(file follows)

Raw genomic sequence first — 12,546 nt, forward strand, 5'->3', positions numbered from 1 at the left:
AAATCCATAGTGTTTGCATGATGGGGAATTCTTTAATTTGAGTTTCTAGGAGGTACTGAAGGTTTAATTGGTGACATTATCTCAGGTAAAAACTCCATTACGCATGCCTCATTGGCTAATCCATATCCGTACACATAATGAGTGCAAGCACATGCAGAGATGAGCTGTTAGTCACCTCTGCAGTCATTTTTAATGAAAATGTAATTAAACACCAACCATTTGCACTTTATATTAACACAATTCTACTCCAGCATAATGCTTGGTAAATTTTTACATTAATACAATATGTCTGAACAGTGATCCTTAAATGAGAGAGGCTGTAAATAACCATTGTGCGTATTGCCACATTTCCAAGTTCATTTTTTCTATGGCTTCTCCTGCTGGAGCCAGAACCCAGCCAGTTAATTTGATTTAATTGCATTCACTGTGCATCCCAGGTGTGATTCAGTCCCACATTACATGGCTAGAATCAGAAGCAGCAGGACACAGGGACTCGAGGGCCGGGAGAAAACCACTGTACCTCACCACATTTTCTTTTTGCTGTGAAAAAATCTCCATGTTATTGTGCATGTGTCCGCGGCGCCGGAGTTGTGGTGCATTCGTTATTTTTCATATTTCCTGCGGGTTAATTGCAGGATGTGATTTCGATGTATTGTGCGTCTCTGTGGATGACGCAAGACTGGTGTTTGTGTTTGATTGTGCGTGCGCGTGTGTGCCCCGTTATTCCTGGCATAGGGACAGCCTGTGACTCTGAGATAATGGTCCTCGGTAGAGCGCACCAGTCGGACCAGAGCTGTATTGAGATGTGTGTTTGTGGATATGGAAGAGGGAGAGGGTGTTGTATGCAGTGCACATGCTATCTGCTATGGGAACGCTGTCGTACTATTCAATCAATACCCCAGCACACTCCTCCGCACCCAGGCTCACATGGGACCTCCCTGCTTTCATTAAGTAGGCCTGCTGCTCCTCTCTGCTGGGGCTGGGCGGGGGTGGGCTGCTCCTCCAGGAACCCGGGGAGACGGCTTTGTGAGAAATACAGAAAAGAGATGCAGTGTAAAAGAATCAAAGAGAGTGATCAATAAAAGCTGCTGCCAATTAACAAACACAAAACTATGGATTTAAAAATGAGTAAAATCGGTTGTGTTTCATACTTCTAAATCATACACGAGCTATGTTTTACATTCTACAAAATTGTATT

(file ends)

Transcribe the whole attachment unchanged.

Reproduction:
Raw genomic sequence first — 12,546 nt, forward strand, 5'->3', positions numbered from 1 at the left:
AAATCCATAGTGTTTGCATGATGGGGAATTCTTTAATTTGAGTTTCTAGGAGGTACTGAAGGTTTAATTGGTGACATTATCTCAGGTAAAAACTCCATTACGCATGCCTCATTGGCTAATCCATATCCGTACACATAATGAGTGCAAGCACATGCAGAGATGAGCTGTTAGTCACCTCTGCAGTCATTTTTAATGAAAATGTAATTAAACACCAACCATTTGCACTTTATATTAACACAATTCTACTCCAGCATAATGCTTGGTAAATTTTTACATTAATACAATATGTCTGAACAGTGATCCTTAAATGAGAGAGGCTGTAAATAACCATTGTGCGTATTGCCACATTTCCAAGTTCATTTTTTCTATGGCTTCTCCTGCTGGAGCCAGAACCCAGCCAGTTAATTTGATTTAATTGCATTCACTGTGCATCCCAGGTGTGATTCAGTCCCACATTACATGGCTAGAATCAGAAGCAGCAGGACACAGGGACTCGAGGGCCGGGAGAAAACCACTGTACCTCACCACATTTTCTTTTTGCTGTGAAAAAATCTCCATGTTATTGTGCATGTGTCCGCGGCGCCGGAGTTGTGGTGCATTCGTTATTTTTCATATTTCCTGCGGGTTAATTGCAGGATGTGATTTCGATGTATTGTGCGTCTCTGTGGATGACGCAAGACTGGTGTTTGTGTTTGATTGTGCGTGCGCGTGTGTGCCCCGTTATTCCTGGCATAGGGACAGCCTGTGACTCTGAGATAATGGTCCTCGGTAGAGCGCACCAGTCGGACCAGAGCTGTATTGAGATGTGTGTTTGTGGATATGGAAGAGGGAGAGGGTGTTGTATGCAGTGCACATGCTATCTGCTATGGGAACGCTGTCGTACTATTCAATCAATACCCCAGCACACTCCTCCGCACCCAGGCTCACATGGGACCTCCCTGCTTTCATTAAGTAGGCCTGCTGCTCCTCTCTGCTGGGGCTGGGCGGGGGTGGGCTGCTCCTCCAGGAACCCGGGGAGACGGCTTTGTGAGAAATACAGAAAAGAGATGCAGTGTAAAAGAATCAAAGAGAGTGATCAATAAAAGCTGCTGCCAATTAACAAACACAAAACTATGGATTTAAAAATGAGTAAAATCGGTTGTGTTTCATACTTCTAAATCATACACGAGCTATGTTTTACATTCTACAAAATTGTATT